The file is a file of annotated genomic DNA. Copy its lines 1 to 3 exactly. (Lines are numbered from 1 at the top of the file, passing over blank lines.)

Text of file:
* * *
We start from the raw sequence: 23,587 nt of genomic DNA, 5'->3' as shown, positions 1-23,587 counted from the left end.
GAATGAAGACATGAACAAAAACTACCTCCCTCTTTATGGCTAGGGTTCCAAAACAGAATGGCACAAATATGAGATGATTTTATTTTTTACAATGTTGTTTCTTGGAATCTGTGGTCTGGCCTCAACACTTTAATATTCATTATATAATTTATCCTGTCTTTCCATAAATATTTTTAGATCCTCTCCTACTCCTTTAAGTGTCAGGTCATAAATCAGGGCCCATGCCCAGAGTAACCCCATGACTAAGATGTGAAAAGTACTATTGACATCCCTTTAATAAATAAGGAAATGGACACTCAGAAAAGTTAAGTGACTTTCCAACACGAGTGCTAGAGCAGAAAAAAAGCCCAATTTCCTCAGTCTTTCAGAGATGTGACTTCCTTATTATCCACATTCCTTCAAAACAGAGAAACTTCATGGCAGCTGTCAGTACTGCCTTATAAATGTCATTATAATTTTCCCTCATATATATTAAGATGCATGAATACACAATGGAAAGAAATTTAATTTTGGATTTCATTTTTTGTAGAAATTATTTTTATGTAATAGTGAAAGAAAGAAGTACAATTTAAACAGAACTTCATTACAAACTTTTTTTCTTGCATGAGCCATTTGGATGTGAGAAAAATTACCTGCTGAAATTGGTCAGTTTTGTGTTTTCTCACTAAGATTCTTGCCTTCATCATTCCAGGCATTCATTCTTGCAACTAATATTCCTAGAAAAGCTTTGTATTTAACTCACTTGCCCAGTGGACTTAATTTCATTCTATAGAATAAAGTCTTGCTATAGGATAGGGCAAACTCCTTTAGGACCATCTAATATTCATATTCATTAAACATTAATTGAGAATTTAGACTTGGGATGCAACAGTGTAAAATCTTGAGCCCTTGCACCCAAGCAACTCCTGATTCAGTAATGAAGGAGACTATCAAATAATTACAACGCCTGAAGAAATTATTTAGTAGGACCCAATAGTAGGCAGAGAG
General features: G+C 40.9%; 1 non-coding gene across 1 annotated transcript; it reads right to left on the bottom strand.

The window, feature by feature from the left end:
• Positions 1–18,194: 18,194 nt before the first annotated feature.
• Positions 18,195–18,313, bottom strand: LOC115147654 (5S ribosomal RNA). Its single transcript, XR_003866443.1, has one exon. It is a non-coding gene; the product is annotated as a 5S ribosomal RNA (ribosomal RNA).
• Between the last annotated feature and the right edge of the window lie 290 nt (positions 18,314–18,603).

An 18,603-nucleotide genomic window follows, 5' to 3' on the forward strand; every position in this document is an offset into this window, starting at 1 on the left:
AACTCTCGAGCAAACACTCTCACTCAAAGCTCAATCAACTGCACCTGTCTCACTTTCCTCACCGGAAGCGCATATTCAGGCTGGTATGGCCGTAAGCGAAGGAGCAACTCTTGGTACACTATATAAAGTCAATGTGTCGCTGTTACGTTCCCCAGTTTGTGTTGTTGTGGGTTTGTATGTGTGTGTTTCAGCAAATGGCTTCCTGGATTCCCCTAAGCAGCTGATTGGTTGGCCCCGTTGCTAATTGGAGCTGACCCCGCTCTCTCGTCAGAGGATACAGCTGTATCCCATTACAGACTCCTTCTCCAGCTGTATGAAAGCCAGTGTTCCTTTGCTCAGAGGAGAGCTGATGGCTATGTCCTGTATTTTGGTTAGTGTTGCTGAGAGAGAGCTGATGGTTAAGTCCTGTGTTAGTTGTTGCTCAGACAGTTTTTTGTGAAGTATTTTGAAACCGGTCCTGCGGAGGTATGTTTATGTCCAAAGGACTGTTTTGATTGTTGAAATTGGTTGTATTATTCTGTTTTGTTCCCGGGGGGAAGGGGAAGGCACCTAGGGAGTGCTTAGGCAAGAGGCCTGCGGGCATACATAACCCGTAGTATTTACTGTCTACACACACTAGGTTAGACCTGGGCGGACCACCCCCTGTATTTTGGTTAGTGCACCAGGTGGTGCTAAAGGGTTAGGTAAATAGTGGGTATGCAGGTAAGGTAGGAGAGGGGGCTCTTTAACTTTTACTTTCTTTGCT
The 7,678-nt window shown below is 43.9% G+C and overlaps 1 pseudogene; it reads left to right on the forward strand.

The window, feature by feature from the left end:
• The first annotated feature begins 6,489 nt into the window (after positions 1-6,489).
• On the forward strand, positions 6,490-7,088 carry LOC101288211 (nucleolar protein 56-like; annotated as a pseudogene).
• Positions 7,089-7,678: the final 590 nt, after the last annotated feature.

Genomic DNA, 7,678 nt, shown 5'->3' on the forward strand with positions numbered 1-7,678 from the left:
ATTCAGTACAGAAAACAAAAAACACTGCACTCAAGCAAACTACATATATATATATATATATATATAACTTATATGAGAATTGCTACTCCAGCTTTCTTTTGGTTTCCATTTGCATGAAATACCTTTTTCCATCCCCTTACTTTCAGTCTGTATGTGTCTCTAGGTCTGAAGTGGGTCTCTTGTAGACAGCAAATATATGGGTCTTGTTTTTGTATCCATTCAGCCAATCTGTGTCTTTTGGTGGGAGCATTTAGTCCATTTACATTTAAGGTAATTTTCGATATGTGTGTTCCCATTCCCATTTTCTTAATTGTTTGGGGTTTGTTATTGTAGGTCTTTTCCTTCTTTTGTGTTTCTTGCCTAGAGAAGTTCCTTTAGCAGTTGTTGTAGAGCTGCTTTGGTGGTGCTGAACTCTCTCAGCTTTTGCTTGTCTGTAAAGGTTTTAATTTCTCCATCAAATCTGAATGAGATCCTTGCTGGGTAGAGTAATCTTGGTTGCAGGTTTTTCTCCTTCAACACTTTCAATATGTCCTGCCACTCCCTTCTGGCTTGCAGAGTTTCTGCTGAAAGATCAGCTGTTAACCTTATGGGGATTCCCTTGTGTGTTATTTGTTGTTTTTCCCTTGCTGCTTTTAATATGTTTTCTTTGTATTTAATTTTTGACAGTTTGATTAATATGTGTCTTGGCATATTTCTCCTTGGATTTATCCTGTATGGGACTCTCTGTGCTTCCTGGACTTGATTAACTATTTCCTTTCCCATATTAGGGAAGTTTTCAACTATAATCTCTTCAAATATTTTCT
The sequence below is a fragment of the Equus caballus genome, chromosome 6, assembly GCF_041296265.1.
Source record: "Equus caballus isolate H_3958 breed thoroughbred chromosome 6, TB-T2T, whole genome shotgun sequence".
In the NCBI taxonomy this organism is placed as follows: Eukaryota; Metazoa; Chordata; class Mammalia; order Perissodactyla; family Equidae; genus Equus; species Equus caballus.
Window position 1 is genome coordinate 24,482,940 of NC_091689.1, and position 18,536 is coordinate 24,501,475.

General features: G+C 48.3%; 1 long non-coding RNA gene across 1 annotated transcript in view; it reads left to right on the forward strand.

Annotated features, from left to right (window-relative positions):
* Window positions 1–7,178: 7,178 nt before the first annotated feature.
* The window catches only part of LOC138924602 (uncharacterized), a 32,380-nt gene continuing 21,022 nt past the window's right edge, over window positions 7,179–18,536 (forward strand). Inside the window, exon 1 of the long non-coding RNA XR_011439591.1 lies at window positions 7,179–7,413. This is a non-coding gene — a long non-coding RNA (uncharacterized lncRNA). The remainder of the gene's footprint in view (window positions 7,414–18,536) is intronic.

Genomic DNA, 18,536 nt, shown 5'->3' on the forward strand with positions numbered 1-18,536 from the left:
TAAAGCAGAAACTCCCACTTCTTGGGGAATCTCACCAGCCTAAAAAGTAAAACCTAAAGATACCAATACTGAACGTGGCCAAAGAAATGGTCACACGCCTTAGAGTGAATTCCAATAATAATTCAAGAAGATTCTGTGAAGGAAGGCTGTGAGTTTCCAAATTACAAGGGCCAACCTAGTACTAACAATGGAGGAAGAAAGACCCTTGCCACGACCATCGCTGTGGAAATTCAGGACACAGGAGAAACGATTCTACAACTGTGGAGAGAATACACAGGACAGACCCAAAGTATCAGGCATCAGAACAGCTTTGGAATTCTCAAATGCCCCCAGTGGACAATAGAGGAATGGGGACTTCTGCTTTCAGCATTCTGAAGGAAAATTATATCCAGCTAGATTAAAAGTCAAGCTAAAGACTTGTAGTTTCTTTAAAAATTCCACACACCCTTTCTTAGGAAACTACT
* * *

We start from the raw sequence: 23,587 nt of genomic DNA, 5'->3' as shown, positions 1-23,587 counted from the left end.
GAATGAAGACATGAACAAAAACTACCTCCCTCTTTATGGCTAGGGTTCCAAAACAGAATGGCACAAATATGAGATGATTTTATTTTTTACAATGTTGTTTCTTGGAATCTGTGGTCTGGCCTCAACACTTTAATATTCATTATATAATTTATCCTGTCTTTCCATAAATATTTTTAGATCCTCTCCTACTCCTTTAAGTGTCAGGTCATAAATCAGGGCCCATGCCCAGAGTAACCCCATGACTAAGATGTGAAAAGTACTATTGACATCCCTTTAATAAATAAGGAAATGGACACTCAGAAAAGTTAAGTGACTTTCCAACACGAGTGCTAGAGCAGAAAAAAAGCCCAATTTCCTCAGTCTTTCAGAGATGTGACTTCCTTATTATCCACATTCCTTCAAAACAGAGAAACTTCATGGCAGCTGTCAGTACTGCCTTATAAATGTCATTATAATTTTCCCTCATATATATTAAGATGCATGAATACACAATGGAAAGAAATTTAATTTTGGATTTCATTTTTTGTAGAAATTATTTTTATGTAATAGTGAAAGAAAGAAGTACAATTTAAACAGAACTTCATTACAAACTTTTTTTCTTGCATGAGCCATTTGGATGTGAGAAAAATTACCTGCTGAAATTGGTCAGTTTTGTGTTTTCTCACTAAGATTCTTGCCTTCATCATTCCAGGCATTCATTCTTGCAACTAATATTCCTAGAAAAGCTTTGTATTTAACTCACTTGCCCAGTGGACTTAATTTCATTCTATAGAATAAAGTCTTGCTATAGGATAGGGCAAACTCCTTTAGGACCATCTAATATTCATATTCATTAAACATTAATTGAGAATTTAGACTTGGGATGCAACAGTGTAAAATCTTGAGCCCTTGCACCCAAGCAACTCCTGATTCAGTAATGAAGGAGACTATCAAATAATTACAACGCCTGAAGAAATTATTTAGTAGGACCCAATAGTAGGCAGAGAG
General features: G+C 40.9%; 1 non-coding gene across 1 annotated transcript; it reads right to left on the bottom strand.